Mice were housed in a 12 hr light/dark cycle, in cages containing one or two females and one male. The postnatal mice were housed in their parents’ cage. Animal care was conducted in accordance with standard ethical guidelines (National Institutes of Health [NIH] publication no. 85-23, revised 1985 and European Committee Guidelines on the Care and Use of Laboratory Animals 86/609/EEC). The experiments were approved by the local ethics committee (Comité d’Ethique en Expérimentation Animale Charles Darwin C2EA-05 and the French Ministère de l’Education Nationale, de l’Enseignement Supérieur et de la Recherche APAFIS#13624-2018021915046521_v5). We strictly performed this approved procedure. The mice used were in a C57BL6-J background. Fmr1-null mice were genotyped according to the original protocol (Bakker et al., 1994).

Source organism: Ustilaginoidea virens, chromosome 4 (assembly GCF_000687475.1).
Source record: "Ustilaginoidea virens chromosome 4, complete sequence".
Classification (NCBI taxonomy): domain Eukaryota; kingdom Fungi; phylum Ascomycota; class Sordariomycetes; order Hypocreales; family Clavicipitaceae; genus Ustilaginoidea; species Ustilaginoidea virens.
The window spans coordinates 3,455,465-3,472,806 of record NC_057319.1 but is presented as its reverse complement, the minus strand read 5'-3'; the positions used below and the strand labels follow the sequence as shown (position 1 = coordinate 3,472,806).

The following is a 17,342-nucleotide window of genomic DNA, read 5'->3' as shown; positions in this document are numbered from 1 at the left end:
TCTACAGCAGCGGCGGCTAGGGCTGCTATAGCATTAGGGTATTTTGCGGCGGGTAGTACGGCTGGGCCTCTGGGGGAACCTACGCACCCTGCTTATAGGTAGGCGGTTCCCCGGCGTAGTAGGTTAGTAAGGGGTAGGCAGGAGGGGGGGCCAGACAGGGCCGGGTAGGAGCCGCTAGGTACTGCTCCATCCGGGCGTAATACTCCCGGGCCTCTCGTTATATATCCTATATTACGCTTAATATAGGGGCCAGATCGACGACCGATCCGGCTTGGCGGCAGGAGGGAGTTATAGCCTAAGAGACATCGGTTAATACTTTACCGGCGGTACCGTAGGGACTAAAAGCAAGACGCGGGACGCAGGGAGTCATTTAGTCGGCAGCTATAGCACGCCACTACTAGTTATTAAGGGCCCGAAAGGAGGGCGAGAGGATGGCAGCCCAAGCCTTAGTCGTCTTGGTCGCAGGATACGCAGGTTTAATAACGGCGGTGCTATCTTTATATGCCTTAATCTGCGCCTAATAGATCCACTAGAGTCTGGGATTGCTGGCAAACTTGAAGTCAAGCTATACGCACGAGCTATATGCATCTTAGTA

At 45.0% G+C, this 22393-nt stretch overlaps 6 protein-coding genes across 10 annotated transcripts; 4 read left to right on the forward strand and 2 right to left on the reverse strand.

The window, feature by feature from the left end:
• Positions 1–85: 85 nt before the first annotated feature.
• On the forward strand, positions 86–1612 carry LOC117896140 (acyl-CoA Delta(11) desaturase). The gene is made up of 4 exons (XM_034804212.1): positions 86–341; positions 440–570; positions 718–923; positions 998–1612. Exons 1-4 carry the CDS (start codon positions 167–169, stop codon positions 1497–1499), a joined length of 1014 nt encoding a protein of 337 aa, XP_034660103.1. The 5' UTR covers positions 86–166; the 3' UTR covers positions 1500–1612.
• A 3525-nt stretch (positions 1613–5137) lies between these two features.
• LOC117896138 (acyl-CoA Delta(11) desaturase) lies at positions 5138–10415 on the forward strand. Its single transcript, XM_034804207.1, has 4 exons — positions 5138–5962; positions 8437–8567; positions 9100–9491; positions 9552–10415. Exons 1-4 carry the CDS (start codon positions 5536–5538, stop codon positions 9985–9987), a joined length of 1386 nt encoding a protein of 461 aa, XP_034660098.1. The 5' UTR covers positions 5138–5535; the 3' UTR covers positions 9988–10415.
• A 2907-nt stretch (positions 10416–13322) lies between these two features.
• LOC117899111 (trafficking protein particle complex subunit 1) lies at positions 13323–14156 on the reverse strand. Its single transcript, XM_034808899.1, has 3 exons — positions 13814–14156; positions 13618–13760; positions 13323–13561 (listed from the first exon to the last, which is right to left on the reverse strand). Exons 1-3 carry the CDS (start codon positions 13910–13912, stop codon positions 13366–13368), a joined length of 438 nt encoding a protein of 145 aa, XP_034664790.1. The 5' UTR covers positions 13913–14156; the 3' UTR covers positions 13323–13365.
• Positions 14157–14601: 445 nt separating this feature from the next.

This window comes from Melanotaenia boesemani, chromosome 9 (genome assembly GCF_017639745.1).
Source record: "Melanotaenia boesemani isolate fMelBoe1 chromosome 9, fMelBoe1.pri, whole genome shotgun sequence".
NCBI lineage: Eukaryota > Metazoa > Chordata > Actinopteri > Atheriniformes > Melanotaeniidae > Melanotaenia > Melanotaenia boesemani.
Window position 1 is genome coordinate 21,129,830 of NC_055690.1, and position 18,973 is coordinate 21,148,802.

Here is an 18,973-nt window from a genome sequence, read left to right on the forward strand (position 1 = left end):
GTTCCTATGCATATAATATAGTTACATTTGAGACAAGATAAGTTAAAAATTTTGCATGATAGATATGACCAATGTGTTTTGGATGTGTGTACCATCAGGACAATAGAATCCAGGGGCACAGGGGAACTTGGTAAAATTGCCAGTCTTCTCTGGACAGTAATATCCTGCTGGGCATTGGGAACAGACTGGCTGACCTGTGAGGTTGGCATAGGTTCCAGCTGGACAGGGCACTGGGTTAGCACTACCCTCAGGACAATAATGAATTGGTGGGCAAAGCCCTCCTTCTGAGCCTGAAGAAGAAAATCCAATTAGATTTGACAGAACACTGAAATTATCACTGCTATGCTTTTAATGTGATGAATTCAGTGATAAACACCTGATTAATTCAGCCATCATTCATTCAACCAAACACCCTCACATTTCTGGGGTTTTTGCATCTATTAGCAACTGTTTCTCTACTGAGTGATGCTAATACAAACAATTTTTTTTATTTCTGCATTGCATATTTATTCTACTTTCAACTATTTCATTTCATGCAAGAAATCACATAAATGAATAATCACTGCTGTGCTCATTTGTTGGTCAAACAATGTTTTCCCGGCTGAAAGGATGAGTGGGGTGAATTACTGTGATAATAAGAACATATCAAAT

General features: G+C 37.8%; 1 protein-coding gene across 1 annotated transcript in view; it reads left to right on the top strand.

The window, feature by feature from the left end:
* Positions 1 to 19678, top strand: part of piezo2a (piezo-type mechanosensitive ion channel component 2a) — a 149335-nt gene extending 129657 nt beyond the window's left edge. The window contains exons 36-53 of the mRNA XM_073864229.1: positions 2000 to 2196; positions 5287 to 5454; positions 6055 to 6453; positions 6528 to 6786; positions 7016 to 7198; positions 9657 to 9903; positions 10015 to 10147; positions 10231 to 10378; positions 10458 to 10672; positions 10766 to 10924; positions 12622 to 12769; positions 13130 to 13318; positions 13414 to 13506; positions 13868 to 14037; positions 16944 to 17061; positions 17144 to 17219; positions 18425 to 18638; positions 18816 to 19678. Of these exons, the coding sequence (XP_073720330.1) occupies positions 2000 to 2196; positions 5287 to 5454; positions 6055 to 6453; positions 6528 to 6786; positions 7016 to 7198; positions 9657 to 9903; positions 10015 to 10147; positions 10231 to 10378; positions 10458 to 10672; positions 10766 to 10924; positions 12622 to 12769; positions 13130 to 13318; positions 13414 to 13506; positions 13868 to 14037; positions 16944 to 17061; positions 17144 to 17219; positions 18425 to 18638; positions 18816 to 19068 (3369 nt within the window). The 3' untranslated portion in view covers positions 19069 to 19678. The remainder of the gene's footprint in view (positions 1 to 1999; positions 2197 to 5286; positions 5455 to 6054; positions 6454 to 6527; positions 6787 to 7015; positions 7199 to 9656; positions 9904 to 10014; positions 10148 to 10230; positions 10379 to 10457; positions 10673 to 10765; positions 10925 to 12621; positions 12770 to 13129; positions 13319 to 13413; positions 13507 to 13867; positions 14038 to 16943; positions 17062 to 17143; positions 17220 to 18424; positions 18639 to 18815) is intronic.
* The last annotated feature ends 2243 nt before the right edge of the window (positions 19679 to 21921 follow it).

miRNA production

Request a detailed protocol

Silencing of Fmr1 and Map1b has been performed using BLOCK-iT Pol II miR RNAi Expression Vector Kits (Invitrogen) and the RNAi Designer (Invitrogen). The sequences of the single-stranded oligos are:

  • Fmr1 Top:

  • TGCTGTACAAATGCCTTGTAGAAAGCGTTTTGGCCAACTGACTGACGCTTTCTAAGGCATTTGTA,

  • Fmr1 Bottom:

  • CCTGTACAAATGCCTTAGAAAGCGTCAGTCAGTGGCCAAAACGCTTTCTACAAGGCATTTGTAC,

  • Map1b Top:

  • TGCTGTGTTGATGAAGTCTTGGAGATGTTTTGGCCACTGACTGACATCTCCAACTTCATCAACA,

  • Map1b Bottom:

  • CCTGTGTTGATGAAGTTGGAGATGTCAGTCAGTGGCCAAAACATCTCCAAGACTTCATCAACAC.

The double-stranded oligos were inserted in a pcDNA 6.2-GW/EmGFP-miR. The resulting constructions were sequenced before use.

Plasmids

The plasmids used for that study, in addition to the mir plasmids described above (Invitrogen BLOCK-iT kit), were pCAGGS-GFP (gift from S Garel) and pCMV-centrinRFP (Addgene #26753).

Postnatal electroporation

Request a detailed protocol